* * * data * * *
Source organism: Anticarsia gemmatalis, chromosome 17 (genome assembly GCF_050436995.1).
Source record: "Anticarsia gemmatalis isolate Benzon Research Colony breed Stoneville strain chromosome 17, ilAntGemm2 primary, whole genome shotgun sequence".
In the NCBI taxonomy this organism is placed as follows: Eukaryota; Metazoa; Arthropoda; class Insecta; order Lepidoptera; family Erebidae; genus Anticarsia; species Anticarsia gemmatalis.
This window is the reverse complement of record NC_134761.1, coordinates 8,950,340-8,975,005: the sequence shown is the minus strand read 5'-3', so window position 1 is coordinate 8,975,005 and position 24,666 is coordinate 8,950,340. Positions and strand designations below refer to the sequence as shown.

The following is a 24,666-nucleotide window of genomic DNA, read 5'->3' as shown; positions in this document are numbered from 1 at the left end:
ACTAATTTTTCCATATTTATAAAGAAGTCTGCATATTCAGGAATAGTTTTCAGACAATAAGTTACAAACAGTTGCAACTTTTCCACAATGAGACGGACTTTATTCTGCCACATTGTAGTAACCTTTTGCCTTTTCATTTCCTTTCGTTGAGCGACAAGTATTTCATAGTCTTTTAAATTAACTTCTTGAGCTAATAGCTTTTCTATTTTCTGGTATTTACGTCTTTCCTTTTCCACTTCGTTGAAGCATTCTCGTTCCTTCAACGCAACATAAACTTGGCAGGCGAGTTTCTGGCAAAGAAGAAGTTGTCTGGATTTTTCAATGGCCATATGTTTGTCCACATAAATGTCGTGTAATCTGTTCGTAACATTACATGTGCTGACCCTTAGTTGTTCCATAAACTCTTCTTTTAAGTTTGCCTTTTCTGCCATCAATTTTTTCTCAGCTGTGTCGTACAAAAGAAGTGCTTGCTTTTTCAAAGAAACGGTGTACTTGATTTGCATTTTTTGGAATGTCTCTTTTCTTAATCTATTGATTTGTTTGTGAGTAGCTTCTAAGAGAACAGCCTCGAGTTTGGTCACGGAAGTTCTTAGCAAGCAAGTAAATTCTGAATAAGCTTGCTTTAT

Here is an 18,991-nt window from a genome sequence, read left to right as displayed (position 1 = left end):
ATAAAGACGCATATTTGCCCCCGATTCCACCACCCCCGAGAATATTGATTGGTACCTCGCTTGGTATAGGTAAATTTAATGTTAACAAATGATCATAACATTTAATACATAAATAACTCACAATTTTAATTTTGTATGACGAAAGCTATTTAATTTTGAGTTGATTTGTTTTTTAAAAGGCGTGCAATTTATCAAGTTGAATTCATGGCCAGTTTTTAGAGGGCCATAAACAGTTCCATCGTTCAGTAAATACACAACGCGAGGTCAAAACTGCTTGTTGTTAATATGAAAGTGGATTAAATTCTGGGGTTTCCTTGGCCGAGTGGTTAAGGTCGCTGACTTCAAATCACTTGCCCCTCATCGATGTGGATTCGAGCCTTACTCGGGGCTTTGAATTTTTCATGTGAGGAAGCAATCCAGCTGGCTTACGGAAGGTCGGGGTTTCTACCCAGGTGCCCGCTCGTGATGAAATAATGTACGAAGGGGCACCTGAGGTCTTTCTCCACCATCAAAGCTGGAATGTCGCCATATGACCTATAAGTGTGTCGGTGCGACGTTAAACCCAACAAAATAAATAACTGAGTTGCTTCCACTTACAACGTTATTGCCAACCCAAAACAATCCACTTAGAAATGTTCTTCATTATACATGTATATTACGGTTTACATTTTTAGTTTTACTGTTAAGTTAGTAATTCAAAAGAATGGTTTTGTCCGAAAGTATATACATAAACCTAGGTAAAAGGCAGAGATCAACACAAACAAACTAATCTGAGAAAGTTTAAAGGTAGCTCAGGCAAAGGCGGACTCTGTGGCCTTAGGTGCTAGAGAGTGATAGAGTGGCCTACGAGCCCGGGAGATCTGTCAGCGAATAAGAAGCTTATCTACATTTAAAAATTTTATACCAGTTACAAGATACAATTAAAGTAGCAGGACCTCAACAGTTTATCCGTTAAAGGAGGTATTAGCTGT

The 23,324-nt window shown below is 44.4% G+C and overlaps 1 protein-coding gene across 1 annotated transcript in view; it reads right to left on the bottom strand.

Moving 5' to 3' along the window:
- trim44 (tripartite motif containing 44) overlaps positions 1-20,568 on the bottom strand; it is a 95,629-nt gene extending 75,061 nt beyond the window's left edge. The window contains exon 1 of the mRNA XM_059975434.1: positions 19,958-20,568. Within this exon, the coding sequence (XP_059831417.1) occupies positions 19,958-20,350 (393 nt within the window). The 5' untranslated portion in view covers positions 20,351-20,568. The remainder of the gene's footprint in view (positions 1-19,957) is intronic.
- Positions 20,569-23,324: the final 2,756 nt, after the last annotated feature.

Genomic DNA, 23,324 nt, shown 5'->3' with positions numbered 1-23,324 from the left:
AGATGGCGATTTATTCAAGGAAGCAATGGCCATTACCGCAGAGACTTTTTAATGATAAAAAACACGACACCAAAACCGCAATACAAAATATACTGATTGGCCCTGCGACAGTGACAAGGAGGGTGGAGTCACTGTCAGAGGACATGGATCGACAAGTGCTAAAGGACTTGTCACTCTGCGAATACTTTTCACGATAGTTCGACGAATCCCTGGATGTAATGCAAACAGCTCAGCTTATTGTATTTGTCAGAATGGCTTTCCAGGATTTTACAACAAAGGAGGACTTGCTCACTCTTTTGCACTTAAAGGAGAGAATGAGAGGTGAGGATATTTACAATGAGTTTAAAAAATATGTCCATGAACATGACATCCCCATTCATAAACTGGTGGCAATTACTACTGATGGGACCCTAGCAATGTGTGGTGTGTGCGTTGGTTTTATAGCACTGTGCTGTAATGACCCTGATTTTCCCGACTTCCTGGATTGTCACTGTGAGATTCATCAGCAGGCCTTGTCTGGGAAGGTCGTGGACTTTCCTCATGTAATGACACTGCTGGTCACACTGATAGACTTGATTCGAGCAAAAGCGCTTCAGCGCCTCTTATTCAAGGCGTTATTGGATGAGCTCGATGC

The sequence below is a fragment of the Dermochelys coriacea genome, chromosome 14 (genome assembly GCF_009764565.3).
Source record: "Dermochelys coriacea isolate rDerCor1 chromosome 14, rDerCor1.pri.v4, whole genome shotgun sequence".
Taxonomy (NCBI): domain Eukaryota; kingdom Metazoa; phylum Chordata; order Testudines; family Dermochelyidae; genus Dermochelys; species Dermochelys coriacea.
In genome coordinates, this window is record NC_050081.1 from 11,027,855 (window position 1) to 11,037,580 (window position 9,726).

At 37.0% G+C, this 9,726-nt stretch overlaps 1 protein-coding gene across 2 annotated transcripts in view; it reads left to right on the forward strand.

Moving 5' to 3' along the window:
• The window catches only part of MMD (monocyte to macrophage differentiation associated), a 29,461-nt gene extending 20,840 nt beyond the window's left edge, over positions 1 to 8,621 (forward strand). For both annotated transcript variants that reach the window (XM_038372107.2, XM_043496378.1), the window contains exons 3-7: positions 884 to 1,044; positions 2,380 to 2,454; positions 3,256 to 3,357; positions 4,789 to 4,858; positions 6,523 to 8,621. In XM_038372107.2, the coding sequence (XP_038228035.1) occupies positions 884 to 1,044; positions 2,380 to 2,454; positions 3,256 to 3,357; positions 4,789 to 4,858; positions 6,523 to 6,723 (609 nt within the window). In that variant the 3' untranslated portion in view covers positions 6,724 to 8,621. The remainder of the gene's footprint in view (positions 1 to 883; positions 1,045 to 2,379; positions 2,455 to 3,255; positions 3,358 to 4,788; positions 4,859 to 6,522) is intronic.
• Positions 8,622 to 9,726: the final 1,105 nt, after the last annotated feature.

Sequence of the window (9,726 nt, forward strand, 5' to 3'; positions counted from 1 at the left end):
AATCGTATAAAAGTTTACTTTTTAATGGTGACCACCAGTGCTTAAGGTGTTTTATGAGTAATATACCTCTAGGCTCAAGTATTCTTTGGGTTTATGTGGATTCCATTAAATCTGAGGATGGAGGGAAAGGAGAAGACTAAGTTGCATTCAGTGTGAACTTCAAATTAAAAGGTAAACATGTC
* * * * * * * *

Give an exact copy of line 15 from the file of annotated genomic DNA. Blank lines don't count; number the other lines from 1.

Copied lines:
The sequence below is a fragment of the Dermochelys coriacea genome, chromosome 14 (genome assembly GCF_009764565.3).